3 Ways You Can Use the Circular Economy to 'Do More Good' for Our Living Planet (and Strengthen Your Business)
What is the circular economy?
In a nutshell, it's a newish term for a better way of doing things. By combining eco-design, biomimicry and resource efficiency with systems thinking, it gives us more effective, sustainable ways to rethink how we make and use everything. It means we can have enough, for all of us, forever, without destroying the planet we depend on.
Circular approaches keep products, components and materials in use for longer, and reuse them, so we get more value out of them. In a circular economy, all ‘waste’ becomes ‘food’: either for another industrial process, or for nature.
New materials, scientific advances and recent technology developments mean circular business can be more resilient, competitive, prosperous and sustainable.
Businesses that work on the basis of circular principles are amongst the fatest growing in the economy
- Dr Martin R Stuchtey, McKinsey Centre for Business and Environment, from Growth Within: A Circular Economy Vision for a Competitive Europe
Circular economy principles
There isn’t a universal definition of a circular economy – in fact, a recent study by Kircherr, Reike and Hekkert found 114 different definitions!
However, most schools of thought share these core circular principles:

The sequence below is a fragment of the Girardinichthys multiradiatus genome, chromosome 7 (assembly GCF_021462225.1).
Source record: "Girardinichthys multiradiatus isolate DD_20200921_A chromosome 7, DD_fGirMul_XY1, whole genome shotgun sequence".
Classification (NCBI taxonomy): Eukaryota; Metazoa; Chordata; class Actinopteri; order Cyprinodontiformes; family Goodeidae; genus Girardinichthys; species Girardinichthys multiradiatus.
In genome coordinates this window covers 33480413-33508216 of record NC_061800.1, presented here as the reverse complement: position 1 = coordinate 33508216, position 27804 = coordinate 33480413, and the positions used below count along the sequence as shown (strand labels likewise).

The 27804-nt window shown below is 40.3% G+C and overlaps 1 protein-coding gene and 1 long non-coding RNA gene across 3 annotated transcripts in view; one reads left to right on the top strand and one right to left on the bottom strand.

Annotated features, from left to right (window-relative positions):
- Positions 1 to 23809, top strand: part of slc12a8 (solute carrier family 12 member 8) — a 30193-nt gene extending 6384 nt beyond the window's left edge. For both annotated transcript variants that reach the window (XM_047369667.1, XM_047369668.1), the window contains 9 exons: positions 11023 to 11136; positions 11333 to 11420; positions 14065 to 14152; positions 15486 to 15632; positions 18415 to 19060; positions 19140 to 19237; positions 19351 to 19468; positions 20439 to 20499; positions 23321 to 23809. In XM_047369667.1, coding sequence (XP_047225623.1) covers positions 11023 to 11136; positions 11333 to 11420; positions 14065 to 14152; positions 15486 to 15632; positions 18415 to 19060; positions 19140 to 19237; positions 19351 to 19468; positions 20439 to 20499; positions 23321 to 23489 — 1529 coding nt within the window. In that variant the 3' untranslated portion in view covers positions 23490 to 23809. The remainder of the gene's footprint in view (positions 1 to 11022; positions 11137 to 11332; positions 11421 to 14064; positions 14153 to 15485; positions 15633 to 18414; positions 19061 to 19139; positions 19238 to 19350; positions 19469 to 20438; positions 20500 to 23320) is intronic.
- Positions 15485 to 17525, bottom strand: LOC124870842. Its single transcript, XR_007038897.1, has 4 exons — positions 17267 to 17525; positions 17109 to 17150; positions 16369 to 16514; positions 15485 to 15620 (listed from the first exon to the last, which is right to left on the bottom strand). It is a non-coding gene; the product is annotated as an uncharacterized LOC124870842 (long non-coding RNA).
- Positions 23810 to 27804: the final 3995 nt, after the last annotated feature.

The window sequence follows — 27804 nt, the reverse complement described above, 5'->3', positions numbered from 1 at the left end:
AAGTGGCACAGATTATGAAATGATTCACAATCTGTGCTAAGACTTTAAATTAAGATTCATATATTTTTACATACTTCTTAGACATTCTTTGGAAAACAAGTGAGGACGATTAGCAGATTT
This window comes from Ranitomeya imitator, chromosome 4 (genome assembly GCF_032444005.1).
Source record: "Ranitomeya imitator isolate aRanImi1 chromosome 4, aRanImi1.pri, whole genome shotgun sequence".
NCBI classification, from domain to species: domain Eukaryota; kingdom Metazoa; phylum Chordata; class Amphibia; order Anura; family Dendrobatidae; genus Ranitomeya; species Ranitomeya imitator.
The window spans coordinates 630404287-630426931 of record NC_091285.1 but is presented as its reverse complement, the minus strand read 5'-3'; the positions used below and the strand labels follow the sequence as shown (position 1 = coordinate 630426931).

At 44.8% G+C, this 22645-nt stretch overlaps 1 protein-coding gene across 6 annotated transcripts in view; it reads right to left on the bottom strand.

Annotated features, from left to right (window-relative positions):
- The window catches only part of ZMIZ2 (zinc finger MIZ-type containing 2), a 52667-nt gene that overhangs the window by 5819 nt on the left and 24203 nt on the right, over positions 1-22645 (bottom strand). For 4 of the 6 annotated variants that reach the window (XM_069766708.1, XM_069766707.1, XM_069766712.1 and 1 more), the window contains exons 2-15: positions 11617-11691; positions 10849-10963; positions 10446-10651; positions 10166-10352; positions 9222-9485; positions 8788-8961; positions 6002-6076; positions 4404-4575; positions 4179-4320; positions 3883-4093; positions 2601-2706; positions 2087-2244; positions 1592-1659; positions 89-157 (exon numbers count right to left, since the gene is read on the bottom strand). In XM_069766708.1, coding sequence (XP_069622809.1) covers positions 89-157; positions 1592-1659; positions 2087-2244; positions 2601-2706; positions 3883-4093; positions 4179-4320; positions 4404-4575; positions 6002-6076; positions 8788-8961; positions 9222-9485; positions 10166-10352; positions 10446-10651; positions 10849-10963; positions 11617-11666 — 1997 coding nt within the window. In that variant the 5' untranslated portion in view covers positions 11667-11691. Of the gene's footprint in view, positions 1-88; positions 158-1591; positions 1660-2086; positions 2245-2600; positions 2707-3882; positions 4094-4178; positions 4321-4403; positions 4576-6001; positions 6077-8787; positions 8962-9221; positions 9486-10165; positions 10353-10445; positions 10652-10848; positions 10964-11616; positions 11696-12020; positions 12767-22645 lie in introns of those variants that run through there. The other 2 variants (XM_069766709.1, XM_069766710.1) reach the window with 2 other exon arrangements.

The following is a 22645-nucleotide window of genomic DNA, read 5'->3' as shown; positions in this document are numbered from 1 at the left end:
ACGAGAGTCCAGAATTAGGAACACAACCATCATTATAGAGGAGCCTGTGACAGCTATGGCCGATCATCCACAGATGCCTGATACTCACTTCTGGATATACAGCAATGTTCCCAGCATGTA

- To design products and equipment to be durable and robust, so they stay in use for longer. For the user, this means a better lifetime cost.
- Business models encourage the use of products and equipment, instead of ownership. Circular approaches also create markets for new services: for reuse, repair, remanufacturing and recovery of resources.
- After we’ve used them, we recover the products, components and materials. This means they have value as a resource for another industrial process, or can be food for nature – compost! In other words, all waste = food.
Circular economy supply chain
Benefits for businesses - and our living planet
Circular economy strategies generate substantial savings from lowering material use, together with efficiency improvements in production and supply chain. These lead to lower levels of waste, pollution and GHG emissions... all better for sustainability too. Let’s look at the benefits in more detail, with some examples.
As a strategy for success, circular beats linear
Durable, repairable products
Many people consider reparability as important in deciding what to buy, according to a survey by global repair community Ifixit, and 95% of people say that a successful repair makes them more likely to buy more products from that company.
Does your product live up to customer expectations? In Europe, the average lifetime of a washing machine has fallen by a third between 2000 and 2010, with a machine now lasting only seven years, according to a report by Green Alliance. Consumers expect them to last 12 years – how many will choose a different brand next time? Research tells us that acquiring a new customer is anywhere from five to 25 times more expensive than retaining an existing one.
Companies can generate new profit streams from sales of spares and provision of repair services, to replace marketing and customer services costs. Loyal customers are likely to buy upgrades and other products from you. Further savings come from spending less on both new product development and disposal of obsolete products and parts.
Business models for access instead of ownership